Clive invites them to his friend’s river boat for a party, here we find all manner of louche characters, including a smartly dressed Freddie Jones as David Curry, watching the action from a hammock, as the twins arrive and cause a stir as Jacki dances with Clive and Julian stares daggers. Much to Denise’s upset he soon cuts in and the whole room looks on in shock or groovy approval as the siblings get very close.

Mike and Fred

An MP arrives, James Harrington-Smith (Michael Redgrave always a class act even struggling with the early onset of Parkinson’s) who discusses art with an impressed Jacki as, again, Julian looks on with desperation. The twins leave spurred on by Julian’s increasing anxiety and are accompanied by Clive and Denise as whiskey is drunk and arguments are had at the twins’ flat. Clive decides to tackle the main issue by getting Julian to accompany him on an adventure, plying him with more drink and phoning ahead to arrange a special entertainment at a seedy hotel. Staggering into room 104 Julian’s eyes light up as he sees two dolly birds in miniskirts… by the time he realises that they’re boys, not girls, it’s too late and the camera cuts as in his shock he is overwhelmed by the, um, circumstances.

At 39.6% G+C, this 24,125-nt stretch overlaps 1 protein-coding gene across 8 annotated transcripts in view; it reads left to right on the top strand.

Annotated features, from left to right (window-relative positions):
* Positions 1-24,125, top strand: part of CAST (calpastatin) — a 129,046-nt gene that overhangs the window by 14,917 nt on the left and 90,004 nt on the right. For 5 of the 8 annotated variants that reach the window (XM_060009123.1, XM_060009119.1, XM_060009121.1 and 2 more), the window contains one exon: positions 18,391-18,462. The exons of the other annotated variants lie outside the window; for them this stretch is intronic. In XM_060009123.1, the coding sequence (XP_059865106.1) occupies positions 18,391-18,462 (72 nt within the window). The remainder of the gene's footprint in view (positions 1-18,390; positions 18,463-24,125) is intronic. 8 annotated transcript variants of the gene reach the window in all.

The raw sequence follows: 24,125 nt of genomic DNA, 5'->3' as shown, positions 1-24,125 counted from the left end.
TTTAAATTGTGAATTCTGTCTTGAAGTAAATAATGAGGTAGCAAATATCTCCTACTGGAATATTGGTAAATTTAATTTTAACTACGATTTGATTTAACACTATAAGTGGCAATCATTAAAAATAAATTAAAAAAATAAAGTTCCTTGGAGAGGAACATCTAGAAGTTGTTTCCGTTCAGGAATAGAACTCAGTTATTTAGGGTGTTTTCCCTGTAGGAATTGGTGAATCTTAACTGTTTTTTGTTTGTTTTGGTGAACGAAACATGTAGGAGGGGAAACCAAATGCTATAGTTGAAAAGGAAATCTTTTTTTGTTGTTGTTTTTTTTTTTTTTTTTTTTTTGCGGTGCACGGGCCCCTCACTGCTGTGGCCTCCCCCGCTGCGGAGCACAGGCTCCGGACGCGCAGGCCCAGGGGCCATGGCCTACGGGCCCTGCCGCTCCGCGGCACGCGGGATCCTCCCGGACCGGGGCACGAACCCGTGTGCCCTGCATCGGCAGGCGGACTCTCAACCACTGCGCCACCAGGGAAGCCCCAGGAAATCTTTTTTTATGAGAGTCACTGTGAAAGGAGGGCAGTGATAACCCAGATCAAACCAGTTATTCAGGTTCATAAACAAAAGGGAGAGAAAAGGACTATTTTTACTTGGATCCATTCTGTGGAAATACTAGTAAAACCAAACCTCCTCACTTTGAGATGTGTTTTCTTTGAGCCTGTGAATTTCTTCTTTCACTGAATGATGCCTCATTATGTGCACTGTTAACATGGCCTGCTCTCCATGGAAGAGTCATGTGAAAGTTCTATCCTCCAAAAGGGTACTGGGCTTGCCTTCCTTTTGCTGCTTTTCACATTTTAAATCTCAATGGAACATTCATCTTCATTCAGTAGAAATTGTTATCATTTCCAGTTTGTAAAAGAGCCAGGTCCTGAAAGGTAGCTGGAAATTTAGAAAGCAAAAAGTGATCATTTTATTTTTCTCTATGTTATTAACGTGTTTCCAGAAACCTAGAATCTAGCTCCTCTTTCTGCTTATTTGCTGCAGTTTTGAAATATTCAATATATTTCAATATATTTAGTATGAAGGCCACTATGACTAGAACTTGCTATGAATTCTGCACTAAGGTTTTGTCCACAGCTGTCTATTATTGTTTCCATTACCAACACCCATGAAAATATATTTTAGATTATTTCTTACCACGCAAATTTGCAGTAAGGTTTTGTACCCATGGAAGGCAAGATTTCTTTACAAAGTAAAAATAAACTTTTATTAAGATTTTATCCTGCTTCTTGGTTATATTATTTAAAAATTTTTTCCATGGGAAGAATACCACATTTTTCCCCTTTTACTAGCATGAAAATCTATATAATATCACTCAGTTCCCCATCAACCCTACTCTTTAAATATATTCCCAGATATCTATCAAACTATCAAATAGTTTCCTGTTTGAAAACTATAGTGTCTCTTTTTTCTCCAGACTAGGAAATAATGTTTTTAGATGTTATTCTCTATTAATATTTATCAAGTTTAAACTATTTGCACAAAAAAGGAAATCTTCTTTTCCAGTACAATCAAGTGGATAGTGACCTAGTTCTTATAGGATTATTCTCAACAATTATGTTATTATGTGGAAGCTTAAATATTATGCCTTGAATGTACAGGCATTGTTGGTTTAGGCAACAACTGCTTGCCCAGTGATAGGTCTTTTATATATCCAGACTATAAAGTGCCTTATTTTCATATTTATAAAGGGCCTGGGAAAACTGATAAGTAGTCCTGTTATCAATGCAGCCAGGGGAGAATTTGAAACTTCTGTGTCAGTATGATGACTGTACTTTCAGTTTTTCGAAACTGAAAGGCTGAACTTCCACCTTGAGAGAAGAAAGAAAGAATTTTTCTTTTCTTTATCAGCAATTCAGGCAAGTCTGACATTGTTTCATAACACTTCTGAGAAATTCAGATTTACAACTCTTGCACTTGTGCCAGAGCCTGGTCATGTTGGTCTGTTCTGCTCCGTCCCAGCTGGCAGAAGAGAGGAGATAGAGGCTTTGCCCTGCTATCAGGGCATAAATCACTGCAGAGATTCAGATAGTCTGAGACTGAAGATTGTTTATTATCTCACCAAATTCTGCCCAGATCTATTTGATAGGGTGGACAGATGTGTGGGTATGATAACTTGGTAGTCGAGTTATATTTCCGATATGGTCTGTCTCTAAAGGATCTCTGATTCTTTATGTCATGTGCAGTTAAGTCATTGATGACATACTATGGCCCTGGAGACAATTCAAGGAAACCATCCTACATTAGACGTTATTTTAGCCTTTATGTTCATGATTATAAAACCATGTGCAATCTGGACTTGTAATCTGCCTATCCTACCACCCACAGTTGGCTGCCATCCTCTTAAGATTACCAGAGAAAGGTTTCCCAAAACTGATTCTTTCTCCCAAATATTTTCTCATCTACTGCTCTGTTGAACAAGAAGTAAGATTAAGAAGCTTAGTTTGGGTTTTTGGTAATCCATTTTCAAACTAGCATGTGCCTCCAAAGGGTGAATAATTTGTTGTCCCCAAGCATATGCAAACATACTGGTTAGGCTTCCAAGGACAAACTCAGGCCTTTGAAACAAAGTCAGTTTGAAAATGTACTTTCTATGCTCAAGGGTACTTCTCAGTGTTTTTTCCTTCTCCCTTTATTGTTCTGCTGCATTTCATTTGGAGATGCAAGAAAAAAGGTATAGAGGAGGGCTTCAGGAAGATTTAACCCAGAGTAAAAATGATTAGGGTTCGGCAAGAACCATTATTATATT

The next morning Julian recovers his poise back in the reassuring presence of his sister but this will not be the last he hears of this night. Clive has been dodging his bookie, Rod (the ace Mike Pratt) who previously came looking for him at the boat party, promising him a beating as an incentive to pay up on his accumulating debt. Rod had visited the flat the night before finding only the two women and when Clive visits Jacki later in the day, he corners him and makes his point; a couple of body blows as a taster for the retribution to come.

Here come the girls...

Clive is in some spot and almost reluctantly, decides the only way is to blackmail Julian to get the money, presenting him with a collection of photographs depicting the previous night’s entertainment. The only trouble is Julian doesn’t have the money and the only trouble for Clive is, you don’t take on one of the twins without taking them both on and, as Jacki has always pointed out… they can look after themselves.


The stage is set for a traumatic closing segment in which both Judy and Martin perform superbly as does Redgrave in what appeared to be a bit part.


Dusty Verdict: Not a film you watch for pure enjoyment or nostalgia, there are some real points to make and a dedication to the uncomfortable realities behind the rapidly fading myths of sixties hedonism. As I’ve said, the actors are all on form and I really think this is one of Judy G’s most interesting portrayals.


The mood has been said to be uneven but director Alan Gibson is just showing the push and pull of reality versus the twin’s world, an unreality dominated not so much by the obsessive sociopathic Julian but the character they project into Agamemnon the cat.